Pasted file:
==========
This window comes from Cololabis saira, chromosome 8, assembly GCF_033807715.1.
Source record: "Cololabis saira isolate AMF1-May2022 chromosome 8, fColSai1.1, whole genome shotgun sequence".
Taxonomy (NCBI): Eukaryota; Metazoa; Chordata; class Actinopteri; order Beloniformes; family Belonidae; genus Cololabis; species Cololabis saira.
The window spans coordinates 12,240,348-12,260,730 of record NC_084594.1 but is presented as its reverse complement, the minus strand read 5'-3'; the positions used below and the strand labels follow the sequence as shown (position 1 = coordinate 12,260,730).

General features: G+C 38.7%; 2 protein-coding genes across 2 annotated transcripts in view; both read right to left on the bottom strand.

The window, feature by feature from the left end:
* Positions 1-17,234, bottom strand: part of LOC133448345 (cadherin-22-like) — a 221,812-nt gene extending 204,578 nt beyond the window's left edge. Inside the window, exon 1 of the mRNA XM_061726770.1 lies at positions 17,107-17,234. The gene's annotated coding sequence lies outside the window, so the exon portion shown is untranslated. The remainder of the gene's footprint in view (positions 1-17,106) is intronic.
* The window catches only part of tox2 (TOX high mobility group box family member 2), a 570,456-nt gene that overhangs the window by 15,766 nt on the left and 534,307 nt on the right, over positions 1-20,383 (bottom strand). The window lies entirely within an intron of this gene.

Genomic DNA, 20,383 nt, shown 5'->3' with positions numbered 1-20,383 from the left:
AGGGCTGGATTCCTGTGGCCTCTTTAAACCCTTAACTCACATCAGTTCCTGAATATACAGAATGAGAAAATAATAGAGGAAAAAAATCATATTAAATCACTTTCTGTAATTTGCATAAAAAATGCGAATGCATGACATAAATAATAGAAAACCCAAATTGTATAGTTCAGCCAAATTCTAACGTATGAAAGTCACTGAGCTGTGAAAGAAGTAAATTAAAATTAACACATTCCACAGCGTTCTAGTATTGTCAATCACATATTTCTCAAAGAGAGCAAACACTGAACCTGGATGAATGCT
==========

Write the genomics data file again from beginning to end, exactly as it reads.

This window comes from Cololabis saira, chromosome 8, assembly GCF_033807715.1.
Source record: "Cololabis saira isolate AMF1-May2022 chromosome 8, fColSai1.1, whole genome shotgun sequence".
Taxonomy (NCBI): Eukaryota; Metazoa; Chordata; class Actinopteri; order Beloniformes; family Belonidae; genus Cololabis; species Cololabis saira.
The window spans coordinates 12,240,348-12,260,730 of record NC_084594.1 but is presented as its reverse complement, the minus strand read 5'-3'; the positions used below and the strand labels follow the sequence as shown (position 1 = coordinate 12,260,730).

General features: G+C 38.7%; 2 protein-coding genes across 2 annotated transcripts in view; both read right to left on the bottom strand.

The window, feature by feature from the left end:
* Positions 1-17,234, bottom strand: part of LOC133448345 (cadherin-22-like) — a 221,812-nt gene extending 204,578 nt beyond the window's left edge. Inside the window, exon 1 of the mRNA XM_061726770.1 lies at positions 17,107-17,234. The gene's annotated coding sequence lies outside the window, so the exon portion shown is untranslated. The remainder of the gene's footprint in view (positions 1-17,106) is intronic.
* The window catches only part of tox2 (TOX high mobility group box family member 2), a 570,456-nt gene that overhangs the window by 15,766 nt on the left and 534,307 nt on the right, over positions 1-20,383 (bottom strand). The window lies entirely within an intron of this gene.

Genomic DNA, 20,383 nt, shown 5'->3' with positions numbered 1-20,383 from the left:
AGGGCTGGATTCCTGTGGCCTCTTTAAACCCTTAACTCACATCAGTTCCTGAATATACAGAATGAGAAAATAATAGAGGAAAAAAATCATATTAAATCACTTTCTGTAATTTGCATAAAAAATGCGAATGCATGACATAAATAATAGAAAACCCAAATTGTATAGTTCAGCCAAATTCTAACGTATGAAAGTCACTGAGCTGTGAAAGAAGTAAATTAAAATTAACACATTCCACAGCGTTCTAGTATTGTCAATCACATATTTCTCAAAGAGAGCAAACACTGAACCTGGATGAATGCT